Keoladeo Ghana National Park

keoladeo ghana national park
Keoladeo Ghana National Park, popularly known as 'Bharatpur Bird Sanctuary', is rated as one of the finest waterfowl reserves in the world. The sanctuary gets its name from the ancient Hindu temple devoted to Lord Shiva which has a residing deity called Keoladeo, while Ghana in local parlance implies 'dense' which refers to the thick forests covering the area. More than two hundred years ago, Keoladeo Ghana was once a vast semi-arid region, contiguous with the rest of Rajasthan's dry expanse. The area formed a slight depression, which, during the monsoon season, collected rain water and attracted a few migratory ducks and wildfowl. The then Maharaja of Bharatpur recognized the area's potential and developed it into a beautiful sanctuary. He augmented the water supply by diverting water from a nearby irrigation canal and also constructed small dams, dykes and shooting butts, thus converting the area into one of the finest wildfowl hunting preserves in North India. In just a few years, the new ecosystem flourished to such an extent that it was able to support thousands of water birds. In 1956, the hunting preserve was converted into a sanctuary and then upgraded to a National Park in 1981.

Rajasthan has traditionally been hailed as the 'land of colour, valour and festivals'. It has been as famous for its splendid wildlife as for its amazing forts and palaces. Though for long the Royalty of Rajasthan had indulged in the hunting sport, today, with its famed wildlife preserves, the state is certainly in the forefront of the wildlife conservation movement. The tiger reserves at Ranthambore and Sariska, and the Bird Sanctuary at Bharatpur form perhaps the most popular wildlife triangle in India.

Keoladeo Ghana, the wetland paradise is entirely man-made and created as a private duck-shooting preserve in the nineteenth century by the then Maharaja of Bharatpur to attract wildfowl. He was successful beyond dreams, and over the years astonishing number of birds were shot - without, it seems, causing any appreciable decline in their number. In a shoot in December 1914 held for Lord Harding, 4062 birds were shot by 49 guns; two years later 51 guns accounted for 4206 birds; and in 1938 a record was set in the presence Lord Linlithgow when 4273 birds were bagged. Shooting sport was gaining popularity in some adjoining areas too - further north in Rajasthan, near the town of Bikaner Viceroy Irwin went on a shoot in 1929 in which 10,000 imperial sandgrouse were killed. Ironically, though one of the most popular tourist engagement in Bharatpur today is browsing the giant stone slabs that list the hunting records of the Royalty and other VIPs at Bharatpur before the area was accorded the sanctuary status. Now, of course, with the listing of Bharatpur as A WORLD HERITAGE NATURAL SIGHT, its conservation status has increased significantly in the international arena.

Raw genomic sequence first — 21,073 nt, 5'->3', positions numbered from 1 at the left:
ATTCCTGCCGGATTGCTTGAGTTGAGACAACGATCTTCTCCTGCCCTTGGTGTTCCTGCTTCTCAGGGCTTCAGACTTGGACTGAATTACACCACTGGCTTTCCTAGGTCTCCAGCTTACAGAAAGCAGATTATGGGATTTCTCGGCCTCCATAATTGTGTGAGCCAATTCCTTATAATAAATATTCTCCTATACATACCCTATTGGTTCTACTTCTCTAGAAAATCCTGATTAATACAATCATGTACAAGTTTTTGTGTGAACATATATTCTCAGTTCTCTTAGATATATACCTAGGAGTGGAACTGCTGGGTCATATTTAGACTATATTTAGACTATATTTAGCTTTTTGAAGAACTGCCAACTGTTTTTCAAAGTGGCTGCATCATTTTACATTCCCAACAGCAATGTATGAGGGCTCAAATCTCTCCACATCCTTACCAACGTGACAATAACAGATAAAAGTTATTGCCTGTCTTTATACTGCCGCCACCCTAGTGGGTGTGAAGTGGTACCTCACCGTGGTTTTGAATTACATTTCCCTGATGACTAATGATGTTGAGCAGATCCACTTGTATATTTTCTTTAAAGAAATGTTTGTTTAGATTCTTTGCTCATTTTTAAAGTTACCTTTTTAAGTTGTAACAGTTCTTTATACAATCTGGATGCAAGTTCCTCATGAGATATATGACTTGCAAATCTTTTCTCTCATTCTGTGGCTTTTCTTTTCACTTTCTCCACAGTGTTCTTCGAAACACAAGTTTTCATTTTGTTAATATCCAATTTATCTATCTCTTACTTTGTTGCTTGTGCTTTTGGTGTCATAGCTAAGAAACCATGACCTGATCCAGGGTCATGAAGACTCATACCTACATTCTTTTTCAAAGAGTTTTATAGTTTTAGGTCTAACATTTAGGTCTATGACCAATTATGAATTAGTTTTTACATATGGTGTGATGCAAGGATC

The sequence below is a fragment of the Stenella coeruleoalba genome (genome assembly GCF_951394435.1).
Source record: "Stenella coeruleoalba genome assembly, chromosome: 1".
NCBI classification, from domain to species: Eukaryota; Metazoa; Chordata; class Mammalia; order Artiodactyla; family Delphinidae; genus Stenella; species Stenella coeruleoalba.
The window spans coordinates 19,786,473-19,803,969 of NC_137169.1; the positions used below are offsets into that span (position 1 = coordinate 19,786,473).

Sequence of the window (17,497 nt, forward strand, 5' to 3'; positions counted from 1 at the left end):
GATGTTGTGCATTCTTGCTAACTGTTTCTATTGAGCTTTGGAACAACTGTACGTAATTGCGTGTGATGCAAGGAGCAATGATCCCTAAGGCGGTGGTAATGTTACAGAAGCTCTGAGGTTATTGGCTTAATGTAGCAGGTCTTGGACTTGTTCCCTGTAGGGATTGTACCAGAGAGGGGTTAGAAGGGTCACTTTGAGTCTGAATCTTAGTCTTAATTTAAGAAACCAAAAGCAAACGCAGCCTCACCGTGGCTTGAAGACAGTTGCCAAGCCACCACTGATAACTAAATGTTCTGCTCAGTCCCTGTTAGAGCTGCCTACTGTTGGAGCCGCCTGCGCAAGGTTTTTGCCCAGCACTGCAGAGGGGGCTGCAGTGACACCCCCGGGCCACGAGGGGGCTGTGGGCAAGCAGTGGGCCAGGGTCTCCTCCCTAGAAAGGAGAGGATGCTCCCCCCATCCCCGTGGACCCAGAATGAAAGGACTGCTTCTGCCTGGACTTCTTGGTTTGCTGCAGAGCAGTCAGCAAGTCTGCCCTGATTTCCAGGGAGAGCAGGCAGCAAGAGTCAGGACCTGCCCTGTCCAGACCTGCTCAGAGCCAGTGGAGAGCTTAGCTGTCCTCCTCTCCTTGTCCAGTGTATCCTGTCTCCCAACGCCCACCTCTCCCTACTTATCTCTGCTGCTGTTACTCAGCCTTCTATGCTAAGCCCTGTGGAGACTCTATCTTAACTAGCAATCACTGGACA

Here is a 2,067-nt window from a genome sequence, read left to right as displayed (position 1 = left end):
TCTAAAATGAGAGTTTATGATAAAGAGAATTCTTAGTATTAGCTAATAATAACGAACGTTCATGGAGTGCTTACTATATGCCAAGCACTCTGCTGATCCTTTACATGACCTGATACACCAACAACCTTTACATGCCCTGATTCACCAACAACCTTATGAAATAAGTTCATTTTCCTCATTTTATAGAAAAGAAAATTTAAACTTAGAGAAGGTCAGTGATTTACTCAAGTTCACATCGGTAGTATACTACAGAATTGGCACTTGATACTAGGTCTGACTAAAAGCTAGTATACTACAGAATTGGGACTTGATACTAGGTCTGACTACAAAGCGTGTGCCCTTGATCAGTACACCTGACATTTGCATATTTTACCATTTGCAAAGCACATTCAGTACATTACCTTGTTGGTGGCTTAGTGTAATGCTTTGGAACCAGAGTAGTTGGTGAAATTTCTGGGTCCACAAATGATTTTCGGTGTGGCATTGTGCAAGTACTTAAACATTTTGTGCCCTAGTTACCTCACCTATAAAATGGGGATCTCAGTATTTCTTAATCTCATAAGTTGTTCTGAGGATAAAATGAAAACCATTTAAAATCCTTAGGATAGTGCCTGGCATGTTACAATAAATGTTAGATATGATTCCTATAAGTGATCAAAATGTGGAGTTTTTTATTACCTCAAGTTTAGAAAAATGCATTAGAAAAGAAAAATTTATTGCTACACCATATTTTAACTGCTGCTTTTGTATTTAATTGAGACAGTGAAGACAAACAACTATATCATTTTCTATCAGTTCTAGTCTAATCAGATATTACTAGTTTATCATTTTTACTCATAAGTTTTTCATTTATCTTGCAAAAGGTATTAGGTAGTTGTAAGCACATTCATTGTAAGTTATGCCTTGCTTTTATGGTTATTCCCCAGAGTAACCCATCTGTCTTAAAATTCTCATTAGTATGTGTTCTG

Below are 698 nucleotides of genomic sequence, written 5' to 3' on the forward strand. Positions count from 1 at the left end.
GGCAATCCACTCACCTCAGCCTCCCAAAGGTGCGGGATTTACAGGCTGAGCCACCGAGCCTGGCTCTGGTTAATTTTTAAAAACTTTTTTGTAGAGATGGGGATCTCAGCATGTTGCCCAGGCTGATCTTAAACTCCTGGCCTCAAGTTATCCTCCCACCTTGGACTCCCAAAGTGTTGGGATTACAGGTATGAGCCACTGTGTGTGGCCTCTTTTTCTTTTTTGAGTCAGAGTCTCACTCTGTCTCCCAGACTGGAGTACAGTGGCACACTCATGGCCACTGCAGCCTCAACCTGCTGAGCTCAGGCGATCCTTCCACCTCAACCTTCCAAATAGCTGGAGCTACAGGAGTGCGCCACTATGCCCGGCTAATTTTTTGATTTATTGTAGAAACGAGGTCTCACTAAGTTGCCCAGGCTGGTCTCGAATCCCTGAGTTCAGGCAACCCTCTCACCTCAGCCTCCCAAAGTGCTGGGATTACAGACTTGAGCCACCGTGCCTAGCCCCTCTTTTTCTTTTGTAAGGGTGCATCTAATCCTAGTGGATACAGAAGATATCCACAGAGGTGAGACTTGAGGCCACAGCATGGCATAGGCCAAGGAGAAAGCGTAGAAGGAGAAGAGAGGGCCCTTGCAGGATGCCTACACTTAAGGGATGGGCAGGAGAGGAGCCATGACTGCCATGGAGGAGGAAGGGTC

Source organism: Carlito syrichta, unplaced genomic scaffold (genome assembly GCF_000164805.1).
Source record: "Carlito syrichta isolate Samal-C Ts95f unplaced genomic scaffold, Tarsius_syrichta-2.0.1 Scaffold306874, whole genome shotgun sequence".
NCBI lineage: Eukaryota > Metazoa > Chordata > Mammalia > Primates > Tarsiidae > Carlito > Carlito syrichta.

wildlife sanctuaries in india
The world renowned Bird Sanctuary of Bharatpur, now a national park, is located about 175 kms from New Delhi and 50 kms west of Agra, and in fact, very close to the popular golden tourist triangle of 'Delhi, Jaipur and Agra'. Over 350 species of birds find refuge in this 29 square kilometers wetland habitat comprising shallow lakes and woodland. Almost one third of the birds seen at Bharatpur are migrants from as far away as Siberia and Central Asia. Approximately 120 species nest in the park itself and the heronry at Keoladeo Ghana is said to be one of the finest in the world.